U&H Attorneys Noted in Chicago Daily Law Bulletin Article, "Firm can pursue case in Chicago against Indiana city"
The Chicago Daily Law Bulletin noted Ungaretti & Harris attorneys Tom Hecht, Tina Solis and Seth Horvath for their representation of Morgan, Lewis & Bockius in the article, "Firm can pursue case in Chicago against Indiana city."
To read the article, view the related file at left.
A Chicago law firm seeking $3.2 million in legal fees from an Indiana city can pursue its case in the Daley Center despite the city’s claim that the Hoosier state is the proper venue, the 1st District Appellate Court has ruled.
The appellate ruling affirms a Cook County judge’s decision to deny the city of East Chicago’s motion to dismiss for lack of personal jurisdiction.
In 2008, the city was sued by Morgan, Lewis & Bockius LLP for unpaid legal fees in about 40 cases in which the firm represented the city in suits alleging civil rights violations, breaches of contract and other claims.
The firm represented the city from April 2005 to December 2007 under an agreement that the city would pay hourly rates of $540 for one firm partner; $475 for another partner; and $235 to $285 for associates. In 2006, the city’s payments became sporadic.
The city filed a motion to dismiss the firm’s lawsuit last year, stating that it hired the firm to handle matters in Indiana. Even though all of the court appearances occurred in Indiana, the law firm maintained that personal jurisdiction existed under the Illinois long-arm statute.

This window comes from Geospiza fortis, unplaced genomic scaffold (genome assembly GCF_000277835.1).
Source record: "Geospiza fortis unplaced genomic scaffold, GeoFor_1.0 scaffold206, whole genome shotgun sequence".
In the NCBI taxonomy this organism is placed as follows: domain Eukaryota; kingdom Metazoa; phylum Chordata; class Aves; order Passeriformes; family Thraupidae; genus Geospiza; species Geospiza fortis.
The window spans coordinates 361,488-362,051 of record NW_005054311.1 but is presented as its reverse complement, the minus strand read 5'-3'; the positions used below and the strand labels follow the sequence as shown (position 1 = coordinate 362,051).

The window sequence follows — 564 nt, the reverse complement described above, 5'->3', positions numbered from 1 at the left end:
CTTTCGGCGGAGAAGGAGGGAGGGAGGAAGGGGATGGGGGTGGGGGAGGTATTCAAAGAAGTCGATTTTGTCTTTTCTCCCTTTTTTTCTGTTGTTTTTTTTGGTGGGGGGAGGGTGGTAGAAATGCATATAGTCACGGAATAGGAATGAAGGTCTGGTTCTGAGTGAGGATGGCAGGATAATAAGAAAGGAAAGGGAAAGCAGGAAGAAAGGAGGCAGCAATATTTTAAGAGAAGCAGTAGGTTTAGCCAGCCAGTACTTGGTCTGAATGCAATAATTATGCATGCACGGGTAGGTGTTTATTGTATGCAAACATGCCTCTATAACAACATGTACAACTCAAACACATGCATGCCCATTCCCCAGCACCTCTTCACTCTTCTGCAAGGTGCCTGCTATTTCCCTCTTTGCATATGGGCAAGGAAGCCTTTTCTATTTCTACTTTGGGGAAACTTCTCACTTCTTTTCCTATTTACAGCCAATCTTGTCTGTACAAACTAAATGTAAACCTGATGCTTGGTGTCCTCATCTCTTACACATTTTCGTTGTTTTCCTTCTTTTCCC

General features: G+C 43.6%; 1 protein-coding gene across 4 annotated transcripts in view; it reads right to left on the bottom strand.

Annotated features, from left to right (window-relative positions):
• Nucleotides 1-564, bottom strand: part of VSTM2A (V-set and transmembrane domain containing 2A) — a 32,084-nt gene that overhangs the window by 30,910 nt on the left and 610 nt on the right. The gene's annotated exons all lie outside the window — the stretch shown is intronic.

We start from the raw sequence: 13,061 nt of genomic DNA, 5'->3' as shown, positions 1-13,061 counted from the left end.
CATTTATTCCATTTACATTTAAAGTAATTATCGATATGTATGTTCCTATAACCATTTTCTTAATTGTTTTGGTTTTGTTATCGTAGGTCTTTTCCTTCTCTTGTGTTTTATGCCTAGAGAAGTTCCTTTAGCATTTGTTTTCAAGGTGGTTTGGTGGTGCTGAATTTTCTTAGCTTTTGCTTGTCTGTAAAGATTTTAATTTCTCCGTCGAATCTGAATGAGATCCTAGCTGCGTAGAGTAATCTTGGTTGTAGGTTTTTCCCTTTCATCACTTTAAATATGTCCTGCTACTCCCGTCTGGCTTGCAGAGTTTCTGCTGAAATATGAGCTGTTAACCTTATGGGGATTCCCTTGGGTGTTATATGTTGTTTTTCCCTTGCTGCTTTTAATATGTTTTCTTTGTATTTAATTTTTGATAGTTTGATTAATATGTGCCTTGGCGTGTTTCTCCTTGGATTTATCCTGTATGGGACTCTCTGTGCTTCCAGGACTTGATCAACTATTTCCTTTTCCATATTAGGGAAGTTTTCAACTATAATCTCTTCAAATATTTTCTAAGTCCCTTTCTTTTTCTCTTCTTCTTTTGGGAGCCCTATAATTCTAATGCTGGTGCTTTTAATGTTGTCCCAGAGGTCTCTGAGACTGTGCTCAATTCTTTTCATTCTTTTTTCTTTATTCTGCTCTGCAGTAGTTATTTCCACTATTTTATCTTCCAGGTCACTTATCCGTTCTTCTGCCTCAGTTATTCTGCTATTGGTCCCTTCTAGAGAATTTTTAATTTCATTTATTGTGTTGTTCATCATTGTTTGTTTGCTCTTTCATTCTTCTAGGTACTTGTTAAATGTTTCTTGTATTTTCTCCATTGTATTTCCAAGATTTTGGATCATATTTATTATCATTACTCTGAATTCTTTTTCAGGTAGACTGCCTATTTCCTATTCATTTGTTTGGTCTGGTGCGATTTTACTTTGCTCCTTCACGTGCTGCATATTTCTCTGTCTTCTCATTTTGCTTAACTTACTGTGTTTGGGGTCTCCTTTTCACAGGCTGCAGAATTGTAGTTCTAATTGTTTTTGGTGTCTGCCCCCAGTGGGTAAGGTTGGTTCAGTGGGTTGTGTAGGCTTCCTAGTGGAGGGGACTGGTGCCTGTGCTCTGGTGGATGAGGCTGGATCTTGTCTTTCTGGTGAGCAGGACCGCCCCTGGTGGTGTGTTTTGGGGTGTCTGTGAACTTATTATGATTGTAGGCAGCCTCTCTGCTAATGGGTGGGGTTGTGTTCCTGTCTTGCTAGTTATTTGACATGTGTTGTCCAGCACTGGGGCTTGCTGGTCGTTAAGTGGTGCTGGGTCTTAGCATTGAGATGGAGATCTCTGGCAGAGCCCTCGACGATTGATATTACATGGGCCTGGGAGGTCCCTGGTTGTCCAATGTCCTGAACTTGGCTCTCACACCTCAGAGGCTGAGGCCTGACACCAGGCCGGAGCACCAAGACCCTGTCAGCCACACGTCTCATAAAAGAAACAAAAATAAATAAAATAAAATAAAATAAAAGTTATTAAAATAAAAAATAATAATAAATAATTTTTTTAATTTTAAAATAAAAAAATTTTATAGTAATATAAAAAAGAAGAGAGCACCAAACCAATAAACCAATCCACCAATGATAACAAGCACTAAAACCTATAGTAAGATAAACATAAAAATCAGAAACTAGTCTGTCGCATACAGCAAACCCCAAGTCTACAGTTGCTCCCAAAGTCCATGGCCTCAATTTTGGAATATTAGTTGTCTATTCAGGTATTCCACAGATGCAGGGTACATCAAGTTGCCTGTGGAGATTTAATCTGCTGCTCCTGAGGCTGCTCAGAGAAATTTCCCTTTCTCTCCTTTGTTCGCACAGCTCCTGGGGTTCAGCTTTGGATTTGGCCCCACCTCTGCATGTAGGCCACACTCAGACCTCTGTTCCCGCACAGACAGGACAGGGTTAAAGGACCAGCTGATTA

Circuit Judge Ronald F. Bartkowicz ruled that personal jurisdiction was proper under 735 ILCS 5/2-209(c) because the city has sufficient contact with Illinois to satisfy due process.
The city appealed.
The 1st District Appellate Court affirmed the judge’s ruling in a 15-page opinion written by Justice Margaret Stanton McBride. Justices Robert Cahill and Joseph Gordon concurred in Friday’s decision.
To reach its ruling, the appeals panel had to decide whether the city should have reasonably expected that its contractual relationship with the firm could have led to it being called into an Illinois court.
The court record indicated that the city’s contact with Illinois was that: A city representative contacted one of the firm’s attorneys about legal representation; city representatives attended several meetings in the firm’s Chicago office; the city representatives communicated with the Chicago lawyers by telephone, e-mail and fax; the city sent its payments to Chicago; and the city used an electronic database that the firm created in Chicago.
The panel pointed out that the city wanted to use an Illinois law firm because it wanted legal representation that was removed from Indiana’s political scene. In addition, the panel noted that most of the cases were resolved in the city’s favor.
The panel concluded that the city didn’t present a compelling argument that jurisdiction in Illinois is unreasonable.
“The city simply contends that the required minimum contacts do not exist and it did not engage in any Illinois activity that would reasonably give rise to the expectation of being subject to the Illinois court system,” the appellate opinion states. “This argument ignores the fact that the city intentionally sought a business relationship, i.e., legal representation, with an Illinois law firm and continued that relationship across state lines.”
The law firm was represented by F. Thomas Hecht, Tina B. Solis and Seth A. Horvath of Ungaretti & Harris LLP.
The city was represented by Michael J. Kralovec and Sara R. McClain of Kralovec, Meenan LLP.
The case is Morgan, Lewis and Bockius LLP v. The City of East Chicago, No. 1-09-2549.